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 November 12th, 2014, 01:36 PM #1 Newbie   Joined: Oct 2014 From: england Posts: 23 Thanks: 0 Factorising algebra!!! Stumped. Hi I've been given this question and told to factorise it and I have been shown the answer in stages, but I'm stuck on the first stage. Question: 1/2 (2n) (2n+1) - 1/2 (n-1) n Answer Stage 1 1/2 n (2(2n+1) - (n-1)) Stage 1, (blue section) where has the first single n come from? Is it because 1/2 (2n) = n? If so where has the 2 come from inside the first bracket? Then red section, where have the 1/2 and the n at the end gone? Thanks for any help p.s. I'm ok with stages 2 & 3, but the final stage stumps me, so I'll write that later. Last edited by skipjack; November 12th, 2014 at 10:58 PM.
 November 12th, 2014, 03:34 PM #2 Math Team     Joined: Jul 2011 From: Texas Posts: 3,002 Thanks: 1587 note the common factors in the two terms ... $\displaystyle {\color{red}{\frac{1}{2}}} \cdot 2{\color{red}{n}} \cdot (2n+1) - {\color{red}{\frac{1}{2}}} \cdot (n-1) \cdot {\color{red}{n}}$ $\displaystyle {\color{red}{\frac{1}{2} \cdot n}} \left[2(2n+1)-(n-1)\right]$ Thanks from topsquark
November 13th, 2014, 02:04 PM   #3
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Joined: Oct 2014
From: england

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Quote:
 Originally Posted by skeeter note the common factors in the two terms ... $\displaystyle {\color{red}{\frac{1}{2}}} \cdot 2{\color{red}{n}} \cdot (2n+1) - {\color{red}{\frac{1}{2}}} \cdot (n-1) \cdot {\color{red}{n}}$ $\displaystyle {\color{red}{\frac{1}{2} \cdot n}} \left[2(2n+1)-(n-1)\right]$

I see the common factors 1/2 and n... but why have they been taken away from the second term? And swapped round in the first term?

Sorry

Last edited by nicevans1; November 13th, 2014 at 02:13 PM.

November 13th, 2014, 02:11 PM   #4
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Joined: Oct 2014
From: england

Posts: 23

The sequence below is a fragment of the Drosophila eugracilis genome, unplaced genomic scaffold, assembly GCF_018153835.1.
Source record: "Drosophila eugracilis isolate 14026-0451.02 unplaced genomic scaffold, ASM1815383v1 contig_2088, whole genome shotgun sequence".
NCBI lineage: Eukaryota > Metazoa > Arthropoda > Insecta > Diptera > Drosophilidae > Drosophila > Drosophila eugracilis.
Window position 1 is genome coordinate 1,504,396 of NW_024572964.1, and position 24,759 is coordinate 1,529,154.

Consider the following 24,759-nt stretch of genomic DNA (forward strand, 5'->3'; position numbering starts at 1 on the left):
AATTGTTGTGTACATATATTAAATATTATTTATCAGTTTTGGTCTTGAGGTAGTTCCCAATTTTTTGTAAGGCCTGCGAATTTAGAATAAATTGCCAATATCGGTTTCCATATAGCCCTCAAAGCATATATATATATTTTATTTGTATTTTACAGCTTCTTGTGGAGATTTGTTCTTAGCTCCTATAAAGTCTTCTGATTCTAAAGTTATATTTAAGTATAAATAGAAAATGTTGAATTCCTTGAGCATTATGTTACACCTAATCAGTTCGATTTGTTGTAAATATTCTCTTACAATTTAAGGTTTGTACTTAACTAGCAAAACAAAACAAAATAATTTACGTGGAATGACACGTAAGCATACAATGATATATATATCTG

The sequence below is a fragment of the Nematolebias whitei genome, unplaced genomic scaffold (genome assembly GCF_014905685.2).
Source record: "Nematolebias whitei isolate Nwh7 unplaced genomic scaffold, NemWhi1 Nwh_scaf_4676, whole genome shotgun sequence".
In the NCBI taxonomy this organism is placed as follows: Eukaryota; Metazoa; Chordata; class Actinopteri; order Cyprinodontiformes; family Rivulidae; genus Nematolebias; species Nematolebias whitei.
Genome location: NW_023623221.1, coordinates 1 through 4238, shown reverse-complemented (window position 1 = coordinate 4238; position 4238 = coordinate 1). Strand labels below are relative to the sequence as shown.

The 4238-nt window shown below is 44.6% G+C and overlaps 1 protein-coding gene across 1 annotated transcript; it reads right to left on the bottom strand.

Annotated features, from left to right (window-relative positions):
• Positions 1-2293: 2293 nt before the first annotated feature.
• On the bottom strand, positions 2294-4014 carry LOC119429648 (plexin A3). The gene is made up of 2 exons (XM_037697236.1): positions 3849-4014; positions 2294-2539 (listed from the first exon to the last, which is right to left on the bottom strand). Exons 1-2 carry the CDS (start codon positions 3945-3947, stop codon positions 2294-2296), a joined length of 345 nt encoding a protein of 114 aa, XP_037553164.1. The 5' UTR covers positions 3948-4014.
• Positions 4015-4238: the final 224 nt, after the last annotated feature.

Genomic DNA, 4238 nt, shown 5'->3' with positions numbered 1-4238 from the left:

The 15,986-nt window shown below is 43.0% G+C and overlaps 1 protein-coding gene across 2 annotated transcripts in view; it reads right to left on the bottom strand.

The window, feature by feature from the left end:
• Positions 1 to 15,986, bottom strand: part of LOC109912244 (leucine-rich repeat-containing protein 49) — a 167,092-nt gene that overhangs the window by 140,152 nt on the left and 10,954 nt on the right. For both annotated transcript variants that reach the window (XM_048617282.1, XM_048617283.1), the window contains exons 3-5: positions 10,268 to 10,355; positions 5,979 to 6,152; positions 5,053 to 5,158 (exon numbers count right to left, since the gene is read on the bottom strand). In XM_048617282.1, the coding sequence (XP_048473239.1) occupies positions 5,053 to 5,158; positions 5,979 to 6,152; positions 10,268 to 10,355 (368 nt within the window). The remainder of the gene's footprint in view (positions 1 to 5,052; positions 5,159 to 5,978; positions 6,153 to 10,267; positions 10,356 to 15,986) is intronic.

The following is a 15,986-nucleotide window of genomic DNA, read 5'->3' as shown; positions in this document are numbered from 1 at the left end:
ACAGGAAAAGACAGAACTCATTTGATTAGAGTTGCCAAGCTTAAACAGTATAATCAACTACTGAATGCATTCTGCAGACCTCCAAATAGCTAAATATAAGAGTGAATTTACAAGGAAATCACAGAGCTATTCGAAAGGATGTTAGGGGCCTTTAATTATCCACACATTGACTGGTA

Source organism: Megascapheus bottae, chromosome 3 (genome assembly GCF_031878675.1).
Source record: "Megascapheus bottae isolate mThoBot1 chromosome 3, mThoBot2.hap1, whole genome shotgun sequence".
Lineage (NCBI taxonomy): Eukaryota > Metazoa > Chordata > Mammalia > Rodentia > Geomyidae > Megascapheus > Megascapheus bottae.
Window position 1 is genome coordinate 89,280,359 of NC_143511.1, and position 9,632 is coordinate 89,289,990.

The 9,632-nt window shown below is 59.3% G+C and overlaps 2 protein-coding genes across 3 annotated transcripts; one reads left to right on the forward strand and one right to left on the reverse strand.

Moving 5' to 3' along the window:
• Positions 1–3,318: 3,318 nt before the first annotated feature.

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Quote:
 Originally Posted by skeeter note the common factors in the two terms ... $\displaystyle {\color{red}{\frac{1}{2}}} \cdot 2{\color{red}{n}} \cdot (2n+1) - {\color{red}{\frac{1}{2}}} \cdot (n-1) \cdot {\color{red}{n}}$ $\displaystyle {\color{red}{\frac{1}{2} \cdot n}} \left[2(2n+1)-(n-1)\right]$

Yes, I see the c factors, but I still don't understand why they have been taken away from the second term and why the 2n has swapped round in the first term?

Sorry

Last edited by skipjack; November 16th, 2014 at 10:53 AM.

 November 14th, 2014, 12:20 AM #5 Senior Member     Joined: Nov 2010 From: Indonesia Posts: 2,001 Thanks: 132 Math Focus: Trigonometry Do you know about distributive property? This property says that $\displaystyle a\times(b-c)=(a\times b)-(a\times c)$. Compare it to your problem and you may understand. If it's applied to your problem, $\displaystyle a=\frac{1}{2}n$, $\displaystyle b=2(2n+1)$, and $\displaystyle c=n-1$. Thus, you can separate a, which is $\displaystyle \frac{1}{2}n$ from the others. Good luck. Thanks from topsquark and nicevans1
 November 16th, 2014, 09:28 AM #6 Newbie   Joined: Oct 2014 From: england Posts: 23 Thanks: 0 Thank you for your help and time. The info on the distributive properties clinched the deal. Lol

 Tags algebra, factorising, stumped

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